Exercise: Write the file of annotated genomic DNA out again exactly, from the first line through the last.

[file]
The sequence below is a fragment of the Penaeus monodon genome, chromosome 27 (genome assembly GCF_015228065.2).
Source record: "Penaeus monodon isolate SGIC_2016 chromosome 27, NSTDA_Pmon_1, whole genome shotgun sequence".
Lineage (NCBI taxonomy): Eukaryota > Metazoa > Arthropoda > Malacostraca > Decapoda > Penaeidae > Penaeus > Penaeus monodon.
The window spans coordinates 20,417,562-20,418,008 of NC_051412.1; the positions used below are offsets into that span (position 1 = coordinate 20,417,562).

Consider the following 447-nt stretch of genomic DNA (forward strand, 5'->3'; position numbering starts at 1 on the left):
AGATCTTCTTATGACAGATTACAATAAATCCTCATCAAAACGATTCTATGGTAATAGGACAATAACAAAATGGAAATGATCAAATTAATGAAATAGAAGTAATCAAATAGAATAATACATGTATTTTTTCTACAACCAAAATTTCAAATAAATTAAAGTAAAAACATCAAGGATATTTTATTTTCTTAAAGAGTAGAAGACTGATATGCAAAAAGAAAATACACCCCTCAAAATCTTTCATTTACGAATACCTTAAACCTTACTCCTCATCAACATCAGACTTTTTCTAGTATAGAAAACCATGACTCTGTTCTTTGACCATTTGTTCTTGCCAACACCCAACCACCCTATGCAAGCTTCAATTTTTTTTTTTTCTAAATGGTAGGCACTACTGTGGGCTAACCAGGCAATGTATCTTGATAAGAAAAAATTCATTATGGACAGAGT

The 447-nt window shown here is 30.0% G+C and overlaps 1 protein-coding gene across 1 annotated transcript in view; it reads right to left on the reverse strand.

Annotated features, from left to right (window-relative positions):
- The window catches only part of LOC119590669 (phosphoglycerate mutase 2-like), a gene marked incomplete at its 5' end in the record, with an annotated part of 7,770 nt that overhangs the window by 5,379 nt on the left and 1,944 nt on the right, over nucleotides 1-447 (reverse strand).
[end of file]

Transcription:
The sequence below is a fragment of the Penaeus monodon genome, chromosome 27 (genome assembly GCF_015228065.2).
Source record: "Penaeus monodon isolate SGIC_2016 chromosome 27, NSTDA_Pmon_1, whole genome shotgun sequence".
Lineage (NCBI taxonomy): Eukaryota > Metazoa > Arthropoda > Malacostraca > Decapoda > Penaeidae > Penaeus > Penaeus monodon.
The window spans coordinates 20,417,562-20,418,008 of NC_051412.1; the positions used below are offsets into that span (position 1 = coordinate 20,417,562).

Consider the following 447-nt stretch of genomic DNA (forward strand, 5'->3'; position numbering starts at 1 on the left):
AGATCTTCTTATGACAGATTACAATAAATCCTCATCAAAACGATTCTATGGTAATAGGACAATAACAAAATGGAAATGATCAAATTAATGAAATAGAAGTAATCAAATAGAATAATACATGTATTTTTTCTACAACCAAAATTTCAAATAAATTAAAGTAAAAACATCAAGGATATTTTATTTTCTTAAAGAGTAGAAGACTGATATGCAAAAAGAAAATACACCCCTCAAAATCTTTCATTTACGAATACCTTAAACCTTACTCCTCATCAACATCAGACTTTTTCTAGTATAGAAAACCATGACTCTGTTCTTTGACCATTTGTTCTTGCCAACACCCAACCACCCTATGCAAGCTTCAATTTTTTTTTTTTCTAAATGGTAGGCACTACTGTGGGCTAACCAGGCAATGTATCTTGATAAGAAAAAATTCATTATGGACAGAGT

The 447-nt window shown here is 30.0% G+C and overlaps 1 protein-coding gene across 1 annotated transcript in view; it reads right to left on the reverse strand.

Annotated features, from left to right (window-relative positions):
- The window catches only part of LOC119590669 (phosphoglycerate mutase 2-like), a gene marked incomplete at its 5' end in the record, with an annotated part of 7,770 nt that overhangs the window by 5,379 nt on the left and 1,944 nt on the right, over nucleotides 1-447 (reverse strand).